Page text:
Research Article: Opposing effects on cardiac function by calorie restriction in different‐aged mice

Date Published: August 11, 2017

Publisher: John Wiley and Sons Inc.

Author(s): Yunlu Sheng, Shan Lv, Min Huang, Yifan Lv, Jing Yu, Juan Liu, Tingting Tang, Hanmei Qi, Wenjuan Di, Guoxian Ding.


Calorie restriction (CR) increases average and maximum lifespan and exhibits an apparent beneficial impact on age‐related diseases. Several studies have shown that CR initiated either in middle or old age could improve ischemic tolerance and rejuvenate the aging heart; however, the data are not uniform when initiated in young. The accurate time to initiate CR providing maximum benefits for cardiac remodeling and function during aging remains unclear. Thus, whether a similar degree of CR initiated in mice of different ages could exert a similar effect on myocardial protection was investigated in this study. C57BL/6 mice were subjected to a calorically restricted diet (40% less than the ad libitum diet) for 3 months initiated in 3, 12, and 19 months. It was found that CR significantly reversed the aging phenotypes of middle‐aged and old mice including cardiac remodeling (cardiomyocyte hypertrophy and cardiac fibrosis), inflammation, mitochondrial damage, telomere shortening, as well as senescence‐associated markers but accelerated in young mice. Furthermore, whole‐genome microarray demonstrated that the AMP‐activated protein kinase (AMPK)–Forkhead box subgroup ‘O’ (FOXO) pathway might be a major contributor to contrasting regulation by CR initiated in different ages; thus, increased autophagy was seen in middle‐aged and old mice but decreased in young mice. Together, the findings demonstrated promising myocardial protection by 40% CR should be initiated in middle or old age that may have vital implications for the practical nutritional regimen.

Partial Text

CR is defined as a 20–50% reduction in calorie intake than ad libitum (AL) level without malnutrition. Over the last several decades, CR has been known to prolong average and maximum lifespan in a wide variety of organisms (Finkel, 2015). In addition, hitherto, CR is the most successful intervention for delaying aging progression or the development of age‐related chronic diseases (Speakman & Mitchell, 2011). Cardiac aging is a complex pathophysiological process accompanied by a number of biological events including cardiac remodeling and dysfunction (Boengler et al., 2009). Although CR was found to be highly effective in lowering blood pressure, decreasing systemic inflammation, and improving cardiac diastolic parameters (Fontana et al., 2004; Fontana, 2008), almost all previous reports were focused on pathological states such as obesity and myocardial ischemia. Whether the anti‐aging effects of CR also extend to cardiac functions in physiological conditions is currently unknown.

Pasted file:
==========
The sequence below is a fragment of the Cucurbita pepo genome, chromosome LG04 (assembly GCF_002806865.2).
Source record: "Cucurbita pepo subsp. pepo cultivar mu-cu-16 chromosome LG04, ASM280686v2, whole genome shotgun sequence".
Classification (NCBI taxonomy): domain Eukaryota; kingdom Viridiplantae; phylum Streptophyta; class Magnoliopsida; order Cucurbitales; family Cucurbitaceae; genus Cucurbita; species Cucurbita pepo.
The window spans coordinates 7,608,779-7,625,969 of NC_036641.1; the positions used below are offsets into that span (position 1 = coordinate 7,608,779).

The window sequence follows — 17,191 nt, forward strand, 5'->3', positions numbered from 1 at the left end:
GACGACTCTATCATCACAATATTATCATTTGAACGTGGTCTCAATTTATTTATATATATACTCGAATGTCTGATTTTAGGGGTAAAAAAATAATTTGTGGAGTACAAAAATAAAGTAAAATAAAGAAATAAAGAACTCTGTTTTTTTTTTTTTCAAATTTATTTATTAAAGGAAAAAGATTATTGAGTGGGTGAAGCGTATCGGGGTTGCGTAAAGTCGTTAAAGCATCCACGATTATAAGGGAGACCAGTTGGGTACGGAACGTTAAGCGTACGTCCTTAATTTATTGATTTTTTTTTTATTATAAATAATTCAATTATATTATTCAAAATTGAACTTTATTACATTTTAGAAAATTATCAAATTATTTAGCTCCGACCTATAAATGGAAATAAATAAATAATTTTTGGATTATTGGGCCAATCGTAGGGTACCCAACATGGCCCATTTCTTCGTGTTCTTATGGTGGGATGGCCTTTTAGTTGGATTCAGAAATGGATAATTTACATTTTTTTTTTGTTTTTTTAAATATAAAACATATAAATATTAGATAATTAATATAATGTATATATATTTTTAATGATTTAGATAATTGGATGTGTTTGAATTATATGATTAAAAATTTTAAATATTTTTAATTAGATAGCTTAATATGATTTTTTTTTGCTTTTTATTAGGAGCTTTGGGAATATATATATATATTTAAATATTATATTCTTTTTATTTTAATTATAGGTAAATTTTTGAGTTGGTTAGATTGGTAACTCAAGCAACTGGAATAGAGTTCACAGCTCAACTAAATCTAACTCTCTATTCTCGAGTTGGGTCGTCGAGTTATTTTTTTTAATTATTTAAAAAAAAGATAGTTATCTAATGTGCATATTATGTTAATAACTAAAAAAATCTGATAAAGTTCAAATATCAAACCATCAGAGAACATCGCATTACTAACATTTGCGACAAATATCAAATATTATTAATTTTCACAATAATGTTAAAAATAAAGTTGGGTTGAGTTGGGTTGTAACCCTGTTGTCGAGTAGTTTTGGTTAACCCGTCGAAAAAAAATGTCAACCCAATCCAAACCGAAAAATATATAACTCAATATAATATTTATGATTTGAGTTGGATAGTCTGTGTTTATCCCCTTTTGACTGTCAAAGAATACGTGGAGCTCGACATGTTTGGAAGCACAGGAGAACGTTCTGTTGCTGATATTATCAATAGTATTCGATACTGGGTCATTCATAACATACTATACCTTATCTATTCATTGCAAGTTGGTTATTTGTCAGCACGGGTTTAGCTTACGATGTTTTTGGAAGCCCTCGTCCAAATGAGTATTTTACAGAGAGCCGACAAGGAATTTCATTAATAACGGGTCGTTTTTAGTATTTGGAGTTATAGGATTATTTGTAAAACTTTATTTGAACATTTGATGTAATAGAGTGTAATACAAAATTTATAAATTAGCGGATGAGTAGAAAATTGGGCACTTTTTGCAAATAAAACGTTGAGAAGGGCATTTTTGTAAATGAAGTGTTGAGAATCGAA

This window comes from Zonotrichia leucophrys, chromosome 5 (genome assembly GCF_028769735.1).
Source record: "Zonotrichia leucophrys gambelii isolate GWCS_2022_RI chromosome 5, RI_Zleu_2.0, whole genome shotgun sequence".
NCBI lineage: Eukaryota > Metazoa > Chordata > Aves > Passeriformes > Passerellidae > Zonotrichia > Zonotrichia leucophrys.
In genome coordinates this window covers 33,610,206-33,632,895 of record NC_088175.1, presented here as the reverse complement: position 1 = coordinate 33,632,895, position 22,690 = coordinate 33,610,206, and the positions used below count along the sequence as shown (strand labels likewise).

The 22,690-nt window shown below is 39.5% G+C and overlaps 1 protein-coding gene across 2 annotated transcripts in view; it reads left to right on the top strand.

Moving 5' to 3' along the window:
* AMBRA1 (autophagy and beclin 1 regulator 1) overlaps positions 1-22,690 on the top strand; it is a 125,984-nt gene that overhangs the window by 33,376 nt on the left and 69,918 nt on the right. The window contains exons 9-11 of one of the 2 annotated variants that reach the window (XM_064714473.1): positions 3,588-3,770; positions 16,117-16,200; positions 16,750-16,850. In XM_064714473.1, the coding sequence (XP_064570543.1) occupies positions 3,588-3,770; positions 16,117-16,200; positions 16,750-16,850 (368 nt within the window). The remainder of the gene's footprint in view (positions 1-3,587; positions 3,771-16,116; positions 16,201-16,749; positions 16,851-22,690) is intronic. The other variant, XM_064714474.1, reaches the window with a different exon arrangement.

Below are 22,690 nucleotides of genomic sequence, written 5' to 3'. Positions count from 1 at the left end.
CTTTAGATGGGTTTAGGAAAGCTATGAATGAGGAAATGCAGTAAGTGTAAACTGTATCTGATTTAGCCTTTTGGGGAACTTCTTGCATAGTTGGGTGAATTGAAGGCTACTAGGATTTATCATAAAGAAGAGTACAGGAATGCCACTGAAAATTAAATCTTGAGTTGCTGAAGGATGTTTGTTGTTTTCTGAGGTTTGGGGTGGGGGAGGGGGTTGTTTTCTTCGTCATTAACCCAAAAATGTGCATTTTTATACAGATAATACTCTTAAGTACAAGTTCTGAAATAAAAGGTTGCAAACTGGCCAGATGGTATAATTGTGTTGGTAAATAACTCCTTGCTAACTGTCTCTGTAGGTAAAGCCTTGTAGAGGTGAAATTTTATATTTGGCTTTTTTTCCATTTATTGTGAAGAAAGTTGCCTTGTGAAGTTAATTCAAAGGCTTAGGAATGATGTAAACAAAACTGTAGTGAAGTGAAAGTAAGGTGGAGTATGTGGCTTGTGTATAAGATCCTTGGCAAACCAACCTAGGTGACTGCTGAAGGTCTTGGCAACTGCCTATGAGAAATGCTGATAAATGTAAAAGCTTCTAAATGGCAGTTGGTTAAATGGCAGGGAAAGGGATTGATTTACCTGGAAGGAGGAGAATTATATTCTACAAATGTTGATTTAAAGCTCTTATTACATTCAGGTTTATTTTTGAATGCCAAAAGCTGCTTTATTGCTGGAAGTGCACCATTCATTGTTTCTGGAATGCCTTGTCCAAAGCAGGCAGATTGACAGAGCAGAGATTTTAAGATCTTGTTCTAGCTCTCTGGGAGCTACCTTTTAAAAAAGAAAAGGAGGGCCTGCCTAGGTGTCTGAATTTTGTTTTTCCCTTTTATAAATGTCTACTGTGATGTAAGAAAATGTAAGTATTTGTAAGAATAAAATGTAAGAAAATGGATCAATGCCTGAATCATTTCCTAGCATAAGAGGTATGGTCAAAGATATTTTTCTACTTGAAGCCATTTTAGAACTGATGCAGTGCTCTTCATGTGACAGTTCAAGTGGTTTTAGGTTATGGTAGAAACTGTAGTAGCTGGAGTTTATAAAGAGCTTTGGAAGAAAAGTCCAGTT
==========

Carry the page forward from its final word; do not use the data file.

In the present study, we demonstrated age‐related cardiac changes including cardiomyocyte hypertrophy and cardiac fibrosis in 6‐, 15‐, and 22‐month‐old mice, which were in agreement with the previous remodeling of the aged heart (Boyle et al., 2011). CR is currently the only known intervention that significantly prolongs the maximal lifespan and retards the onset of age‐associated diseases. However, prior studies of CR were mostly concentrated in middle‐aged and elderly mice and the pathological states such as postmyocardial infarction models when CR initiated in 2‐ to 9‐month‐old mice (Peart et al., 2012; Dai et al., 2014; Noyan et al., 2015). The most significant finding of our study was that the age‐associated cardiomyocyte hypertrophy and cardiac fibrosis were attenuated by CR in middle‐aged and old mice, whereas both were exacerbated in young healthy mice.

This research study was supported by the grants from the National Natural Science Foundation of China (91649122) to Guoxian Ding, the grants from the National Natural Science Foundation of China (81100236) to Shan Lv, and also by the National Natural Science Foundation of China (81501201), the Natural Science Foundation of Jiangsu Province of China (BK20151032) to Min Huang.

None declared.

GD, YS, and SL designed the experiments, conducted the study, wrote, and revised the manuscript. Protein assays, RT‐qPCR, and histopathological analysis were performed by YS and SL. Echocardiography and telomere length measurements were performed by MH and TT. Electron microscopy analysis was performed by JL. Microarray analysis was performed by YL, JY, HQ, and WD. GD is the guarantor of this work and, as such, has full access to all the data in the study and takes responsibility for the integrity of the data and the accuracy of the data analysis.




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